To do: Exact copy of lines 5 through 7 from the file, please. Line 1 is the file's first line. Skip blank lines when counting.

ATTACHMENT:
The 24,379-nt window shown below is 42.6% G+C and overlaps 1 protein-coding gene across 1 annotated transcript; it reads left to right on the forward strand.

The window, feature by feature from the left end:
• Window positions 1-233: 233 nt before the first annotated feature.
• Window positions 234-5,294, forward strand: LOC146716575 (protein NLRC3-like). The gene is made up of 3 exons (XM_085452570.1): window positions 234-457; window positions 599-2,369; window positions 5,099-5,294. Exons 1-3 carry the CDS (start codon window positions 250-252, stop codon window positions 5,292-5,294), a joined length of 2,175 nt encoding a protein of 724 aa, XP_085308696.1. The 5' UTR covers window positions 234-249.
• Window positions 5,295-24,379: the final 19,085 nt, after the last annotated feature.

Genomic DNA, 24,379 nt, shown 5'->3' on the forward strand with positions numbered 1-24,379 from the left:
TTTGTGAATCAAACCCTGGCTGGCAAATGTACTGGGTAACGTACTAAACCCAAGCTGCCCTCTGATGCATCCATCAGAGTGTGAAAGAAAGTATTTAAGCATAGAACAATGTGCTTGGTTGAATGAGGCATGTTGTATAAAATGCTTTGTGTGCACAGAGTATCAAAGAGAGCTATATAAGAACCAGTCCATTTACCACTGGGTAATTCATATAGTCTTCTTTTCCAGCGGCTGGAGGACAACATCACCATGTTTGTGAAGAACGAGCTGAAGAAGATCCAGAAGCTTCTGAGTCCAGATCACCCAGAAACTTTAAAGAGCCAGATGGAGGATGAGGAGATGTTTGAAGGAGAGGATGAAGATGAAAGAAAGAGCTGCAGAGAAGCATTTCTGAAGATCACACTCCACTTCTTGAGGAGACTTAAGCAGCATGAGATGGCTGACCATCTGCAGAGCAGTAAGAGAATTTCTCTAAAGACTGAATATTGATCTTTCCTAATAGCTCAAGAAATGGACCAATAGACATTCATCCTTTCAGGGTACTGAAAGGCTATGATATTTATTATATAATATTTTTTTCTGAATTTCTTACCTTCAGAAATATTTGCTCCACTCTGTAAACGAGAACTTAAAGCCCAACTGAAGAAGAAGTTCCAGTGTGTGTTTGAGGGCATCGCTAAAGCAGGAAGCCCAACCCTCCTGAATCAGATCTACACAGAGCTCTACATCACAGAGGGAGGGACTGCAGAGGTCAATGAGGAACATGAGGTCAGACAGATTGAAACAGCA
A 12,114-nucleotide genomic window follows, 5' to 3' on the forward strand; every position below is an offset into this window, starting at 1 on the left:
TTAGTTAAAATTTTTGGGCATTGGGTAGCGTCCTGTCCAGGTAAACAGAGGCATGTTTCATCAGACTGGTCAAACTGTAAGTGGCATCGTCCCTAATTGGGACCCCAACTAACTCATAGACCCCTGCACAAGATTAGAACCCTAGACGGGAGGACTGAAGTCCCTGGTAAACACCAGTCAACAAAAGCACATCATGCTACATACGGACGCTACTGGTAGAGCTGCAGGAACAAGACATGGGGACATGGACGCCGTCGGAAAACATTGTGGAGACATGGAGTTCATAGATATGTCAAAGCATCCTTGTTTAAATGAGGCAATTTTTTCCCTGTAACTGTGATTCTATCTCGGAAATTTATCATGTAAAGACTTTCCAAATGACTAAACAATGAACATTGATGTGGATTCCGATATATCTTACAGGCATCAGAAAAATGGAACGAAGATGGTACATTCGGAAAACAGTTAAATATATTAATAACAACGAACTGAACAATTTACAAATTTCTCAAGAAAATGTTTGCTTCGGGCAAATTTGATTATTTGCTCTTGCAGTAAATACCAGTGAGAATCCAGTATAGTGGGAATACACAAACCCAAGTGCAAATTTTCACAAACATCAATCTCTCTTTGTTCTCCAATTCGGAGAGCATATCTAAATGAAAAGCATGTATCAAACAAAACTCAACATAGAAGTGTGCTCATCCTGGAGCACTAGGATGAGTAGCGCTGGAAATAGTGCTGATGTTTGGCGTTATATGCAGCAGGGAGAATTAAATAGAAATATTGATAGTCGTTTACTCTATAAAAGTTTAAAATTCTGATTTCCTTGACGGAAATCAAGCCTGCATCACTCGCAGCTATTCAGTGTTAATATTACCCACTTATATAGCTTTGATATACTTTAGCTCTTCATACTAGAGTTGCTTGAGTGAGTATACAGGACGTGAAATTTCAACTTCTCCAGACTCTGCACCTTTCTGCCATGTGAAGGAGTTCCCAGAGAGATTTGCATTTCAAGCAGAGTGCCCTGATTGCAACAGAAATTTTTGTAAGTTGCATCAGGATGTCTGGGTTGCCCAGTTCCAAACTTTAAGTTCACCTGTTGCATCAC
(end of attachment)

• Window positions 5,295-24,379: the final 19,085 nt, after the last annotated feature.

Genomic DNA, 24,379 nt, shown 5'->3' on the forward strand with positions numbered 1-24,379 from the left:
TTTGTGAATCAAACCCTGGCTGGCAAATGTACTGGGTAACGTACTAAACCCAAGCTGCCCTCTGATGCATCCATCAGAGTGTGAAAGAAAGTATTTAAGCATAGAACAATGTGCTTGGTTGAATGAGGCATGTTGTATAAAATGCTTTGTGTGCACAGAGTATCAAAGAGAGCTATATAAGAACCAGTCCATTTACCACTGGGTAATTCATATAGTCTTCTTTTCCAGCGGCTGGAGGACAACATCACCATGTTTGTGAAGAACGAGCTGAAGAAGATCCAGAAGCTTCTGAGTCCAGATCACCCAGAAACTTTAAAGAGCCAGATGGAGGATGAGGAGATGTTTGAAGGAGAGGATGAAGATGAAAGAAAGAGCTGCAGAGAAGCATTTCTGAAGATCACACTCCACTTCTTGAGGAGACTTAAGCAGCATGAGATGGCTGACCATCTGCAGAGCAGTAAGAGAATTTCTCTAAAGACTGAATATTGATCTTTCCTAATAGCTCAAGAAATGGACCAATAGACATTCATCCTTTCAGGGTACTGAAAGGCTATGATATTTATTATATAATATTTTTTTCTGAATTTCTTACCTTCAGAAATATTTGCTCCACTCTGTAAACGAGAACTTAAAGCCCAACTGAAGAAGAAGTTCCAGTGTGTGTTTGAGGGCATCGCTAAAGCAGGAAGCCCAACCCTCCTGAATCAGATCTACACAGAGCTCTACATCACAGAGGGAGGGACTGCAGAGGTCAATGAGGAACATGAGGTCAGACAGATTGAAACAGCA